*Investors to eye oil and gold price
*Concern about U.S. mortgage crisis to hit financial stocks
*Maple Leaf Foods in focus after recall
TORONTO, Aug 21 (Reuters) - The Toronto Stock Exchange’s main index is expected to open mixed on Thursday, supported by renewed interest in commodities, but any gains made by resource stocks may be trimmed by jitters over growing concerns over the U.S. mortgage crisis.
“When the commodities do well our oil and gas and gold stocks all do well,” said Douglas Davis, president at Davis-Rea.
The main index will probably open higher, building on Wednesday’s gains. But persistent concerns about mortgage giants Fannie Mae FNM.N and Freddie Mac FRE.N could sour the renewed interest in commodities, said Davis.
“Financials will continue to be under pressure until they devise some scheme to bailout the two big mortgage companies in the States,” said Davis.
Wall Street research analysts projected another bumpy quarter for U.S. investment banks due to more write-downs. For details, see [ID:nBNG271027]
On Bay Street, Canadian banks may see erratic activity ahead of quarterly results reports. The country’s six banks are expected to report lower quarterly earnings next week, reflecting weak capital markets activity, higher loan loss provisions and more write-downs.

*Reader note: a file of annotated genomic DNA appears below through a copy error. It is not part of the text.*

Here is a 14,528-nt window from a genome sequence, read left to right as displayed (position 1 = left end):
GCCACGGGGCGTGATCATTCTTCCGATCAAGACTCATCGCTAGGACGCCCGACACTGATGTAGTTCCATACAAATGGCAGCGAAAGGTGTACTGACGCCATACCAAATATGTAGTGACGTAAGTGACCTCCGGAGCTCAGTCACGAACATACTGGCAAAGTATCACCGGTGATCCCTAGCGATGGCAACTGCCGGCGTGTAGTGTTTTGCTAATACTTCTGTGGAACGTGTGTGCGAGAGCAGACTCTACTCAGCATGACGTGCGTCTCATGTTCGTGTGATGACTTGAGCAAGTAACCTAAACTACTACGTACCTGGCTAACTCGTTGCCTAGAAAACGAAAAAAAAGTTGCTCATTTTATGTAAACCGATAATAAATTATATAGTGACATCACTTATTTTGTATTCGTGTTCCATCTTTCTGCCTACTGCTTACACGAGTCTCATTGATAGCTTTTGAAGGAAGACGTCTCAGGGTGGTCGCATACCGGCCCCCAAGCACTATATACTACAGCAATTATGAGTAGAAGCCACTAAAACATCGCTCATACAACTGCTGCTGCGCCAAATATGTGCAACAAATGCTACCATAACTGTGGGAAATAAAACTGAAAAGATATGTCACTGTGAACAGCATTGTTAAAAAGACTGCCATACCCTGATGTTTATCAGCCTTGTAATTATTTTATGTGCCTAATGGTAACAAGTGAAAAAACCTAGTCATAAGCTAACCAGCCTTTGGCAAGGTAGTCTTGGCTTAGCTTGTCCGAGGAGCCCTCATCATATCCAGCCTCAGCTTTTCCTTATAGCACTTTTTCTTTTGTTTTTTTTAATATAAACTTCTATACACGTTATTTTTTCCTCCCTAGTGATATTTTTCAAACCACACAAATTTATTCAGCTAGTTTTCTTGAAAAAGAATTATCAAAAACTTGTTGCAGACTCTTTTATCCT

In company news, Corel Corp CRE.TO could see action after sources said the digital media software maker has received multiple preliminary offers from private equity firms and strategic buyers. [ID:nN20461108]
Nortel Networks Corp NT.TO may draw attention after it said it has acquired DiamondWare to boost its virtual web and voice communications.
Maple Leaf Foods Inc (MFI.TO) announced a country-wide recall of packaged deli meats after some were found contaminated with listeria bacteria. [ID:nN20472780]
The S&P/TSX composite index .GSPTSE begins the day at 13,350.14, up 286.29 points, or 2.19 percent. The energy sector was the main springboard for the benchmark index on Wednesday, which surged 2 percent to its biggest advance in three weeks.
In New York, stock futures pointed briefly pared losses on jobs data, but were lower on concerns over more fallout from the credit crisis and as oil edged higher.
In economic news, higher gasoline prices pushed Canada’s annual inflation rate in July to a five-year high of 3.4 percent from 3.1 percent in June, Statistics Canada said on Thursday. Core inflation, which excludes gasoline and other items, stayed unchanged at 1.5 percent.
Oil muscled above $118 a barrel, up for a third straight session, on geopolitical tensions and a weaker U.S. dollar, while gold and some base metals were stronger. (Reporting by Jennifer Kwan; editing by Janet Guttsman)